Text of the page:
While pension funds and other investors may still be on the sidelines due to regulatory uncertainties, some university endowment funds have begun investing in cryptos according to John Lore, founder of Capital Fund Law Group which specializes in providing legal services to hedge funds.
“I can’t say the names of [the academic institutions] because that’s attorney-client but we have people mostly on the East Coast that have begun doing investments in this space on a fairly modest basis,” he said before further adding:
“We see academia as a tie between these somewhat young and enthusiastic fund managers and capital raising.”
Just five of the top US university endowment funds hold more than $120 billion in combination according to 2014 data.
They represent money donated to universities and are meant to be invested to grow the principal as well as to provide additional income for future investing and expenditures.
Only a small amount, however, is being invested, with Lore stating they are “getting involved on a limited basis for strategic reasons.”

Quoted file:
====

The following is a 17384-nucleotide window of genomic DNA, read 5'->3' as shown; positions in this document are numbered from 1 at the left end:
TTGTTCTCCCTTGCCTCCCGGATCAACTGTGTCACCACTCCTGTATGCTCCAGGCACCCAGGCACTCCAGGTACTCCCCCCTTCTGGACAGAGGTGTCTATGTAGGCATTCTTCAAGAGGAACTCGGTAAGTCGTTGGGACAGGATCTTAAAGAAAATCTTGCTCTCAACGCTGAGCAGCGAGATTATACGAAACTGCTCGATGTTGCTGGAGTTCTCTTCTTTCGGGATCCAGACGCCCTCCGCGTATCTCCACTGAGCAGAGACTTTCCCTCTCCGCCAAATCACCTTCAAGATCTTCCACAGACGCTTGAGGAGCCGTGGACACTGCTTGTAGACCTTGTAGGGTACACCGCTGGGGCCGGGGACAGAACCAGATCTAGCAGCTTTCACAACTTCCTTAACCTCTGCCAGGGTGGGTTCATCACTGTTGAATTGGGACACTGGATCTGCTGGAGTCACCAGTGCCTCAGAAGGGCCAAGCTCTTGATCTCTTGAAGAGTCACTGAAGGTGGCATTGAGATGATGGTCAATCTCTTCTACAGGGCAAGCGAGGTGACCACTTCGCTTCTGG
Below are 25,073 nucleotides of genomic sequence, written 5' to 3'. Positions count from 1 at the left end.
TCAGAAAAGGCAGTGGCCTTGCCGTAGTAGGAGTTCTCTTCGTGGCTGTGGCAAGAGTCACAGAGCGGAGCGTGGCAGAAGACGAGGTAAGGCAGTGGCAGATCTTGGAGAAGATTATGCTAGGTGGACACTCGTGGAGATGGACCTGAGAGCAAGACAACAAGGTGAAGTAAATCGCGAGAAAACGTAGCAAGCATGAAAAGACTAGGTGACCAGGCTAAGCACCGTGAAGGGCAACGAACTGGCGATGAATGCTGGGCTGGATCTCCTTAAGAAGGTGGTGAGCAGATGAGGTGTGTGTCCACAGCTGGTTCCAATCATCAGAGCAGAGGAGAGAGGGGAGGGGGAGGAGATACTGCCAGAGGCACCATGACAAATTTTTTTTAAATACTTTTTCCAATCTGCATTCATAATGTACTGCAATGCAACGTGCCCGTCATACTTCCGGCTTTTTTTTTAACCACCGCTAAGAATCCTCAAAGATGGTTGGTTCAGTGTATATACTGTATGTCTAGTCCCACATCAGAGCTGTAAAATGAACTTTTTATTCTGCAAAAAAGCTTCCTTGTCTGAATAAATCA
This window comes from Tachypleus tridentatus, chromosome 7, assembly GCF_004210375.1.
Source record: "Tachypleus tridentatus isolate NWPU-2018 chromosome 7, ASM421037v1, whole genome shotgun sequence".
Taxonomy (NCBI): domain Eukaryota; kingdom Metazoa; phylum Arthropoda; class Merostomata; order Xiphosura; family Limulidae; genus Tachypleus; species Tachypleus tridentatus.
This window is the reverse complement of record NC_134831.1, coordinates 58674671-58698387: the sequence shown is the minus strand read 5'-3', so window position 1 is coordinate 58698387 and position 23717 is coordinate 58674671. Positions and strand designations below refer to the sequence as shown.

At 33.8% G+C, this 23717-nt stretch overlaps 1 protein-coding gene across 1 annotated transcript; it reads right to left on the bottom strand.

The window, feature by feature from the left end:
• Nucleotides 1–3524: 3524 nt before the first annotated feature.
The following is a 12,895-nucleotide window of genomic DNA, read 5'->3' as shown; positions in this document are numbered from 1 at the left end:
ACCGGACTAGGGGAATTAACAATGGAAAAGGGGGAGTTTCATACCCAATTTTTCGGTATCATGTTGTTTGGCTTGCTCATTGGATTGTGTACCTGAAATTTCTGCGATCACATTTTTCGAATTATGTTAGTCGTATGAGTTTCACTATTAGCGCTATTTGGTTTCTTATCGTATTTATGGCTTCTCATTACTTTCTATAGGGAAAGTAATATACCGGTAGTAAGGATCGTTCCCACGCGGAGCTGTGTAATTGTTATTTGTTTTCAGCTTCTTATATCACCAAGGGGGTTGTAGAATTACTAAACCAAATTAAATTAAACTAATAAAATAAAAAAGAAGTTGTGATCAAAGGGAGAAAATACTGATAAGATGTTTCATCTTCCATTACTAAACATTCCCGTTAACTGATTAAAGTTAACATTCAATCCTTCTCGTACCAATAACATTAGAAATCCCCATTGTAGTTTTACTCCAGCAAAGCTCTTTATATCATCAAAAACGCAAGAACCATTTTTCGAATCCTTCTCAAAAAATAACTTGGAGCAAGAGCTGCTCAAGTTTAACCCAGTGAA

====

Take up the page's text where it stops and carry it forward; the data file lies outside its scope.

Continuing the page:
What those strategic reasons are, is unclear. Diversification, presumably, would be one as cryptos tend to be uncorrelated with any other asset class. Securing some of the very limited supply may be another.
That’s especially the case as crypto exchanges and investment products are now becoming a lot more mature.
LexisNexis Risk Solutions, for example, just recently announced they are working with a crypto exchange, Blockbid, to provide them with the “type of bank-grade capabilities” they’ve offered to “banks around the world for decades.”
While more widely universities are making a different sort of investment in this space by training the next generation of blockchain developers.
Many of them already offer university level courses, and some even masters or higher. A trend that may accelerate following Ripple’s commitment of $50 million towards the University Blockchain Research Initiative.
That involves 17 universities around the world to which Ripple has said they will donate those funds for open ended blockchain research projects.
One such participant is University College London (UCL), with Dr Paolo Tasca, Executive Director at the Centre for Blockchain Technologies at UCL, stating:
“To improve technology literacy and drive the adoption and integration of blockchain into a range of business processes, we are dedicated to groundbreaking scientific research and teaching in this field.”
Direct investment into crypto ownership by such huge endowment funds, however, is very much a new development and may well suggest the institutional investment stage has now begun.